Originally published in The Weekly Packet, February 20, 2014
Brooklin selectmen work on town meeting warrant, budget
by Rich Hewitt
The board of selectmen still needs to nail down a few unfinished items before the members can wrap up the 2014 municipal budget.
One of the items still left to decide is whether to budget salary increases for town office staff. The board members put off that decision until all the other budget figures are in place.
“I think we should wait until we see what we have [for a budget]; put it in with the salaries the same, and then make that decision,” said Deborah Brewster.
Mike Roy noted that all the requests for charitable donations are in, and the total will be about $800 less than last year. One of the reasons, according to Town Clerk Gigi Hardy, is that the Tree of Life in Blue Hill has not requested any funds this year, although the organization has sent a letter of thanks to the town for past contributions.
The selectmen met with the school superintendent and Mike Sealander, the chairman of the school committee, earlier on Tuesday, February 4, before their meeting to discuss the school budget.
Selectman Albie Smith said the board urged them to put together a budget based on last year’s state aid figures rather than wait until the department releases preliminary figures. Smith noted that the total state aid to the town for education last year amounted to just over $35,000.
“We get very little from the state,” he said. “I don’t think we need to hold up the budget process waiting for them to act.”
Mike Roy noted that, in addition to the school funding from the state, the town also receives state revenue sharing funds, but it can expect to receive less this year. Last year, the town received a little more than $21,000, he said. For 2014, the amount will be about $12,400.
Smith quipped that the town is not depending on the state to stay in business, and Roy agreed.
“If they monkey around with it, they can’t hurt us any more than they already have,” he said.
There will be some new items on the warrant for town meeting this year. The selectmen continue to work on a draft ordinance that would require residents to notify the town if they plan construction projects that increase the value of their property. Smith noted that they have reviewed similar ordinances from other towns and added that he liked the way the town of Brooksville had worded the purpose section of their proposed ordinance. That section reads: “Because it is important to treat taxpayers fairly and because assessment equity requires that the (town) assessors be aware of changes to individual properties, the purpose of this ordinance is to require owners of property in Brooksville to inform the town of changes in their estates.”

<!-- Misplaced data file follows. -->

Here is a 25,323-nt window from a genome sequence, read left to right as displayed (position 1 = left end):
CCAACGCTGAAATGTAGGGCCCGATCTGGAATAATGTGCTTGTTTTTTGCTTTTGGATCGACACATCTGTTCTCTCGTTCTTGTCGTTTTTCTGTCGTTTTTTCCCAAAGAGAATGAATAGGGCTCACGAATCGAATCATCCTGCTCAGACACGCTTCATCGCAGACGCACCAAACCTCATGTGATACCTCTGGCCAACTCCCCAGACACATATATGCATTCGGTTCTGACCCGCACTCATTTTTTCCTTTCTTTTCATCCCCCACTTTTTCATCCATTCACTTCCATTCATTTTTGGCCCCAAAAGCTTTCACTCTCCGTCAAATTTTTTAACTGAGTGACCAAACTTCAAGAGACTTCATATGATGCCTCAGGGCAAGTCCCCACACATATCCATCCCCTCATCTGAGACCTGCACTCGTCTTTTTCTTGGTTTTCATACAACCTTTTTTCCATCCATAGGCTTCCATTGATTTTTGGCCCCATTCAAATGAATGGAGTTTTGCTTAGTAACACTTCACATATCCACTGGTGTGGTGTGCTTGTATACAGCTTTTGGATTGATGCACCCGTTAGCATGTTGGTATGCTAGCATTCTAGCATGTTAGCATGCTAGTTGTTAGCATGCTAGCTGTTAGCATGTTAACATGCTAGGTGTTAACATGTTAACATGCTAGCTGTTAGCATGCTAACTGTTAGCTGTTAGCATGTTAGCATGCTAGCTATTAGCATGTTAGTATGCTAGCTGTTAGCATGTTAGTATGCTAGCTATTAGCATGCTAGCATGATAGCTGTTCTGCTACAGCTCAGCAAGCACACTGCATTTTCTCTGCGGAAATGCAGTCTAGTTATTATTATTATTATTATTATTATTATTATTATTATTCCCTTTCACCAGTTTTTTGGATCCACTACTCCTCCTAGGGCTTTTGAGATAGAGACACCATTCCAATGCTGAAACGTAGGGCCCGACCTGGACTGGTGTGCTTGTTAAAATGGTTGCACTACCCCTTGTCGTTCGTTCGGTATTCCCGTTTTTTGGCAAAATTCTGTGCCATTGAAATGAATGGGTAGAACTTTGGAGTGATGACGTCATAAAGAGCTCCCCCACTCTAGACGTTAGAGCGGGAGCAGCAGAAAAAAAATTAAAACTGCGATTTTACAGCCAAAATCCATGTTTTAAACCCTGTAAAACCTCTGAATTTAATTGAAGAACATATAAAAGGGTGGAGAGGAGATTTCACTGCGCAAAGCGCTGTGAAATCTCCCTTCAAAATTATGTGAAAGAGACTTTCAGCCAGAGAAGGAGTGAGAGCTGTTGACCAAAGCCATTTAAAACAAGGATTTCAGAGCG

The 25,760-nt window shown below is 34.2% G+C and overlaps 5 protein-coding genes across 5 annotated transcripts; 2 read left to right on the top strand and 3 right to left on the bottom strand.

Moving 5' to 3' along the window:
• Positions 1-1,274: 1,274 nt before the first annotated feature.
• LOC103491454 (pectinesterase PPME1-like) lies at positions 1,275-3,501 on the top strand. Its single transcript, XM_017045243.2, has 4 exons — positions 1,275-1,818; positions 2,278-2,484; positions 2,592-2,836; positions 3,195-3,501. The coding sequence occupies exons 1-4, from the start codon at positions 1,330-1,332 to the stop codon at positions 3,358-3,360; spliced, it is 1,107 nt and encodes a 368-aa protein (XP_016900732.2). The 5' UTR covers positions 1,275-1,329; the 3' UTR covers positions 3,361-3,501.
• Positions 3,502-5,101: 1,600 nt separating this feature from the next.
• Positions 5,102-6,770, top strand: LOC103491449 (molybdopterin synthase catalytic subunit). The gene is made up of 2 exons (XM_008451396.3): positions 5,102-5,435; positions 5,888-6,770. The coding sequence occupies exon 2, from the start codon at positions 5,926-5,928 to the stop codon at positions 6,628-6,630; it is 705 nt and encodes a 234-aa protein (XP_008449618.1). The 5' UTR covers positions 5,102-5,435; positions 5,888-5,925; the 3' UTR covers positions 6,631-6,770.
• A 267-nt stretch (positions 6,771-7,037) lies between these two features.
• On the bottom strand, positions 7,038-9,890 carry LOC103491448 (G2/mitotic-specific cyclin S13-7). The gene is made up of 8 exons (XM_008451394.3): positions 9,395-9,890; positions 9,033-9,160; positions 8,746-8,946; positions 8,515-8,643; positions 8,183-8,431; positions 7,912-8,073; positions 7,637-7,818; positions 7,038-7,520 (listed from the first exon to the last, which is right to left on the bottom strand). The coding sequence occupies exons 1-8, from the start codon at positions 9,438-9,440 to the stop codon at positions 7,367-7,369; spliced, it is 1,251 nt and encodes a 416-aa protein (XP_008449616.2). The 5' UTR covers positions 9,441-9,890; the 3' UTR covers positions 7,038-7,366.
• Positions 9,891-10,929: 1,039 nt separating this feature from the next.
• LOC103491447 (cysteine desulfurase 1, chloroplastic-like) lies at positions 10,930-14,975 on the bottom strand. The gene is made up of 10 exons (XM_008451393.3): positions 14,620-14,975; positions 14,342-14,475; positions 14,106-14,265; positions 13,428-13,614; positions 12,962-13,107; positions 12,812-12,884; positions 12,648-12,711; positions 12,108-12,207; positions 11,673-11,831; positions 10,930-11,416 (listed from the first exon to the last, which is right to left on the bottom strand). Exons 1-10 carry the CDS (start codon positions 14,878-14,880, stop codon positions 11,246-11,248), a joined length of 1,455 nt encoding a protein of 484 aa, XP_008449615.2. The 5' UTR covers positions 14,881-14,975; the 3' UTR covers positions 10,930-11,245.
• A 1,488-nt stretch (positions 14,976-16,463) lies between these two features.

He suggested that the board include that statement of purpose in the Brooklin draft ordinance. Although the others suggested some minor changes in the wording, they agreed to continue to work on the draft.
The town meeting warrant also will include a request to establish a reserve account for future road projects and, in a separate article will ask voters to fund an environmental study at Naskeag Point.
The board has planned to widen the road near the parking area at the end of Naskeag Point Road. But because of its location near the water, the Maine Department of Environmental Protection requires a Tier 1 environmental study before the project can be done.
The estimated cost of the study is $3,500.
The board has another meeting scheduled with the budget advisory committee—at noon on February 12 at the town office. The school committee is meeting the day before that, at which time, the members may be ready to adopt a budget. The board members have set Feburary 14 as the deadline for all town report materials, including budgets, to be submitted so they can be included in the annual report.
In other action, the board authorized Paul Gallo to do electrical work to install a delay switch on the outside lights at the town office building. Once installed, Smith said, there will be a 10-minute delay after the light switch is turned off. That will allow people there after dark time to get to their cars before the lights go out.
The cost of the work is $303.
Smith also noted that dog licenses are now overdue and the animal control officer will soon be contacting residents who may have unregistered dogs. There will be a sort of grace period in which residents can still register their dogs before the town will issue a summons.
Roy and Brewster balked at the mention of a summons, and Roy asked if there wasn’t a step in between before the summons was issued. Smith said that was why the animal control officer would be contacting people.